|Consul General's News Letter From Houston|
Remarks by Consul-General Jota Yamamoto
on the occasion to commemorate the awarding
of the Congressional Gold Medal
to the Texas Nisei Veterans, hosted
by the Japanese American Citizens League (JACL)-Houston on February 19
February 19, 2012
I thank Ms. Shara Fryer and congratulate Mr. Gary Nakamura, President of JACL-Houston.
It is my honor to join this program today and celebrate together with you all the Texas recipients of the Congressional Gold Medal. This is the occasion to note afresh the highest esteem to the Nikkei people here in Texas, and to revisit the long way of history that the Nisei and ensuing Nikkei generations have paved despite hardship and difficulties.
This is also the occasion to note afresh what close allies the United States and Japan have become since World War II, now achieving one of the most secured and mutually trusted bilateral relations. The Tomodachi Operations carried out by the US military forces after the Great East Japan Earthquake is one of the recent active examples, which speaks volumes to the sense of solidarity prevailing the Japan-US relationship.
How could it be made possible?
The answer will be manifold, yet one of the very basic factors is quite clear. It is made possible because of the ever-standing efforts and the dignified orientation of life of you all. The five recipients we congratulate today are the best representatives of what I mean.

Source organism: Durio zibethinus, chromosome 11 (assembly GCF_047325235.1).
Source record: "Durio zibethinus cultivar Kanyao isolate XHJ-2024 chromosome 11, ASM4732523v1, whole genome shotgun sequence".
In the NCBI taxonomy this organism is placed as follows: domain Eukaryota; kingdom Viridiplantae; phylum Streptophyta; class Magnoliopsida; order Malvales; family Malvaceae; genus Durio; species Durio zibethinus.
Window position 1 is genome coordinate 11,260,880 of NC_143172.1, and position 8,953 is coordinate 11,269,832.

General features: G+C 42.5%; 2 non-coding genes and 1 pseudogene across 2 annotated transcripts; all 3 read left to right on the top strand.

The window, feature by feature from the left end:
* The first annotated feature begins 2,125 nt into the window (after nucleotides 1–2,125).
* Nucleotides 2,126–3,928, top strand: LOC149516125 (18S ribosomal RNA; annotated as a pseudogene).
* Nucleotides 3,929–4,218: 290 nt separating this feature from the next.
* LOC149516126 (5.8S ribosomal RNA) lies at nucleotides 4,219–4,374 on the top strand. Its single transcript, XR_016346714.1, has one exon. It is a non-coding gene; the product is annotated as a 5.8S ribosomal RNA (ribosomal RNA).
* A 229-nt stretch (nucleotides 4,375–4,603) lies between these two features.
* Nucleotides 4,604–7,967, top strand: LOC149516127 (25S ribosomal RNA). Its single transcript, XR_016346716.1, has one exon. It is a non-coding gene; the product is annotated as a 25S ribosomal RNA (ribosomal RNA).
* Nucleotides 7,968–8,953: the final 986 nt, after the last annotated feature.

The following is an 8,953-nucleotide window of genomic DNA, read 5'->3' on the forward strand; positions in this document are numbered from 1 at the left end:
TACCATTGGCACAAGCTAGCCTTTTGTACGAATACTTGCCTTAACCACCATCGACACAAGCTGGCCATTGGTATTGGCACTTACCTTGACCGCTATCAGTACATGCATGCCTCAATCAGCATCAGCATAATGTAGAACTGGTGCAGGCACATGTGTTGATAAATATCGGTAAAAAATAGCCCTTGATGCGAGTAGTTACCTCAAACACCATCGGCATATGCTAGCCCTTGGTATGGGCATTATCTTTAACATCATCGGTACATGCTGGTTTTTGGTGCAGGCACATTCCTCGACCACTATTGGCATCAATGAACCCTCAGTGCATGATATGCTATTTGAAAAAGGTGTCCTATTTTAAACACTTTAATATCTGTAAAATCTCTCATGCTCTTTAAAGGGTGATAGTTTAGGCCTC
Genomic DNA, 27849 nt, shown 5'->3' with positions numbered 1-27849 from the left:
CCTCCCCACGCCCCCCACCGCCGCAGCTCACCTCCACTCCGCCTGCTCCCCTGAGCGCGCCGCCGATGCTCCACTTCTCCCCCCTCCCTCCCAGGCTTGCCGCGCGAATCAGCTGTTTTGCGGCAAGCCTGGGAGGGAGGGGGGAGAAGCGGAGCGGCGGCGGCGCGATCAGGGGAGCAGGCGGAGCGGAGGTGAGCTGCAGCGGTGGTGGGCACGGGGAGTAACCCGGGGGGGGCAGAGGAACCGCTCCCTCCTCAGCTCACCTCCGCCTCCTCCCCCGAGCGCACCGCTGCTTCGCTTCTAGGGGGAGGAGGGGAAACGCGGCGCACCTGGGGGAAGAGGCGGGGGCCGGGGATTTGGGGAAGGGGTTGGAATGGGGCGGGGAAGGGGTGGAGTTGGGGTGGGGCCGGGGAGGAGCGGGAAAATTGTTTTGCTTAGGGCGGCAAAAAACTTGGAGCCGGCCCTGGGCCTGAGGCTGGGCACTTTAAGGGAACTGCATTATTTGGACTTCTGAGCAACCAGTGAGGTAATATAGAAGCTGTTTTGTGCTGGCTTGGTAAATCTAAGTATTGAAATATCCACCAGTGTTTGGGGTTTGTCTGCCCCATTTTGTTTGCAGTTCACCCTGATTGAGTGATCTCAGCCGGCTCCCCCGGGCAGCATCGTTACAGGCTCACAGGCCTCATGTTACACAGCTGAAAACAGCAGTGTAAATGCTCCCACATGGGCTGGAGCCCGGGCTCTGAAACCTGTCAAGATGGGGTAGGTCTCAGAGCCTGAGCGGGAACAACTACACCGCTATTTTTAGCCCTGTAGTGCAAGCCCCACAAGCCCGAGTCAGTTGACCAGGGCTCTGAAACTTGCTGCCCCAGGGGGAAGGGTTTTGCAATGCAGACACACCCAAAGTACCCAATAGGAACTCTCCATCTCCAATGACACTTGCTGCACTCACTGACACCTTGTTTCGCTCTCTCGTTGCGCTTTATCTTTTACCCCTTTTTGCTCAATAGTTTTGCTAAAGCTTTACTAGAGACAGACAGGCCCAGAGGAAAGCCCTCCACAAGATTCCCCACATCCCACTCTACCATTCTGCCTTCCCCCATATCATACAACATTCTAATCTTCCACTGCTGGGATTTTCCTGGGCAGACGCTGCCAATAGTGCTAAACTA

The distinguished recipients of the Congressional Gold Medal:
Mr. George K. Fujimoto; Mr. George I. Nakamura;
Mr. Tommie Okabayashi; Mr. Kenneth N. Takehara; and
Mr. Willie Tanamachi;
Congratulations. We are truly proud of you.
I also have to refer to those in absentia:
Mr. Norman Ikari; Mr. Shigeru Imai; Mr. Yok Itoh;
Mr. Lawrence Kamiya; Mr. Walter A. Mackey;
Mr. Ronald Minami; Mr. John Ogata; and Mr. Kay Tamada;
With the same message: Congratulations. We are truly proud of you.
And, indeed, we still have a lot to learn from you.
We have a lot to learn from you the human stories you have witnessed during the wartime and period of the Occupied Japan. We have a lot to learn from you how you have overcome the enormous difficulties since then, and how, after all, you have won such respect in Texas and the States.
My dear colleagues,
We have a lot to learn from these gentlemen. And all of us present here have to assume the sacred duty to share and deepen our understanding on the history of the Nikkei people and to identify once again the solid position they have now achieved in the American community. This is the question of our identity.
We also have to assume the sacred duty to pass this story to the next and future generations, both of the Nikkei people and Japanese nationals in any corner of the world. This is the question of our dignity.
I promise you to share this common agenda and to join any attempt for such purposes. This is the matter of honor.
Distinguished Gold Medal recipients,
Accept my salute. We in Japan are truly proud of you. Congratulations.